By Angie Bryan - January 23, 2020

UC Santa Barbara has been distributing naloxone to students through our collegiate recovery program, Gauchos for Recovery (GFR), since April 2019. We have given out over 200 free naloxone kits to students and community members since the program’s inception, and have given 50 to our UC police department. At least one of the kits we distributed was used to reverse an overdose, and there are likely more that we are not aware of. Many lives have been saved by naloxone administered by law enforcement and emergency personnel in our student community since they began carrying it several years ago.

How we practice harm reduction at UCSB

In addition to regular community training, Gauchos for Recovery student interns provide peer-to-peer naloxone training and distribution. Students can come to intern office hours in the recovery lounge on a drop-in basis and request naloxone anonymously. Peer interns provide brief training and give the student a naloxone kit.

We are also working with our local syringe exchange program to distribute fentanyl testing strips, clean syringes, and other safety supplies for opioid users in our student community. 

Peer-based recovery services

Peer-based services are consistently shown to be an effective method of reaching students on a variety of issues. At UCSB, this is demonstrated by the success of the Recovery Peer Intern outreach program that has been in existence since 2012, wherein interns reach out directly to other students considering recovery to share their experiences and connect them with campus recovery supports.

Our peer interns provided outreach to over 100 students in the last three years. They create an environment of non-judgment and trust, and their compassionate attitude reduces the fear of stigma from those seeking support. Our recovery peers have unique experience and expertise that allows them to connect with other students in an effective way. Peers can provide naloxone to students without fearing judgment, becoming known to the University as a drug user, or having this information documented in medical or student records. Students seeking naloxone through our peer-to-peer program do not have to come in contact with any staff nor are they required to provide any identifying information. 
Allowing Recovery Peer Interns to distribute naloxone also creates an important opportunity for students who may be using opiates, or who have friends or loved ones who use opiates, to receive information about recovery support, which they would not necessarily get through a pharmacy, doctor, or other naloxone access point. This can include professional counseling through our Alcohol and Drug Program licensed clinicians, Gauchos for Recovery meetings, 12-step programs (including Al-Anon), and other support services.

It is important to note that our peers do not have an agenda of promoting abstinence-based recovery to students seeking naloxone. Naloxone is a harm-reduction tool, and our aim is to keep students safe and reduce the risk of overdose death. If the student expresses interest in any degree of recovery support, whether or not they are interested in abstinence, the peer will connect them with the appropriate resources. Each student’s kit includes an informational handout about opioids, overdose prevention, and how to use naloxone. It also includes a business card with the time and day of the Gauchos for Recovery weekly open recovery meeting, the peer intern office hours, and the website to get more information.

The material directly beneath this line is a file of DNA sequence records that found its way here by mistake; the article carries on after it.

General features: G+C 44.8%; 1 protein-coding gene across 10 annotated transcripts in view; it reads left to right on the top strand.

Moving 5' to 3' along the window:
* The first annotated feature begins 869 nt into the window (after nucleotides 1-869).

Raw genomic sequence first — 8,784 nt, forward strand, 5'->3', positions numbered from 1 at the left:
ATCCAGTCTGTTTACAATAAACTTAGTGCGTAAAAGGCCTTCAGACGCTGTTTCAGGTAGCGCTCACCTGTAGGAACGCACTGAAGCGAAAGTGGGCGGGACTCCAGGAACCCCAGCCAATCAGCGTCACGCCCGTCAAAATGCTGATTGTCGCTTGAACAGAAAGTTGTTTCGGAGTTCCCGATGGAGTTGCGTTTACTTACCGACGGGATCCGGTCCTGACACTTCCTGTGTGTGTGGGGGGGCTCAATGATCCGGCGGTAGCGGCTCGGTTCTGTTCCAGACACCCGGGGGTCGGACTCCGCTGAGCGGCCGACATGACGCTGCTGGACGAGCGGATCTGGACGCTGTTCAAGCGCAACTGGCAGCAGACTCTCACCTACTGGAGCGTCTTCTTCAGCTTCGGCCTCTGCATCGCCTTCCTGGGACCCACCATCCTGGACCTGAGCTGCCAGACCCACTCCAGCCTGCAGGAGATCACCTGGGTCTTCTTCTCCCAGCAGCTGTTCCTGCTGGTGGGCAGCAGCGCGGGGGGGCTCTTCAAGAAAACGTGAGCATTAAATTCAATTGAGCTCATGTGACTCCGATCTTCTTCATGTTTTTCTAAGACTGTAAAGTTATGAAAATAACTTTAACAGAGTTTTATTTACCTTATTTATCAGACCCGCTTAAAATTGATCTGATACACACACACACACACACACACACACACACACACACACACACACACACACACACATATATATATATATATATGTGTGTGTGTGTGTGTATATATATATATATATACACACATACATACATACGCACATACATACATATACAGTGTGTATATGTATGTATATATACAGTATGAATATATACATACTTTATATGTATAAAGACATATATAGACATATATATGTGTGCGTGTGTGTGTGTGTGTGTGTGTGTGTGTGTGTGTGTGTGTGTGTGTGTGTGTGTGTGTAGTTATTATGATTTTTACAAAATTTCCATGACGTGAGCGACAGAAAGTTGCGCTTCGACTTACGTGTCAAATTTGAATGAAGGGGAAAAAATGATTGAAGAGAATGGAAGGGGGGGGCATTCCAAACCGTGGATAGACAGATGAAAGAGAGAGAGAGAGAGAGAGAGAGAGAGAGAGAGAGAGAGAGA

Some students requesting naloxone are not regular opioid users, but are planning to experiment. Some are obtaining the medication to prevent overdose by their peers.. Regardless of whether or not they have a substance use disorder, any opportunity we have to increase awareness of recovery supports on campus is a way to eventually reach those students who need us. 

Collegiate recovery and harm reduction

Collegiate recovery and harm-reduction tools are not antithetical to one another. Abstinence is one form of harm reduction and is the best way to reduce harm for many people, but not for everyone. Some people may have abstinence as a goal, but are not ready to take that step. Some may not have a goal of abstinence. Showing compassion and providing the tools to be safe can offer an entry point to making positive change. Whether that ends up being abstinence or not is not for anyone but the individual to decide. 

Collegiate recovery is in many ways a social justice movement. We aim to provide accessibility and support to students in recovery seeking a higher education who may not otherwise be able to attend or complete college. We aim to remove barriers to achieving personal, academic, and professional goals. All of us in abstinence-based recovery from an SUD were active substance users at one time, and at some point we all received help from someone who didn’t judge us for who we were at that exact moment. Students who choose abstinence-based recovery need specific supports to maintain that way of life, and having programs and spaces exclusively for those students is essential. But we can also be there for the students who may not be ready for that, or who simply want to be empowered to save lives in their community. There is enough room for everyone. 

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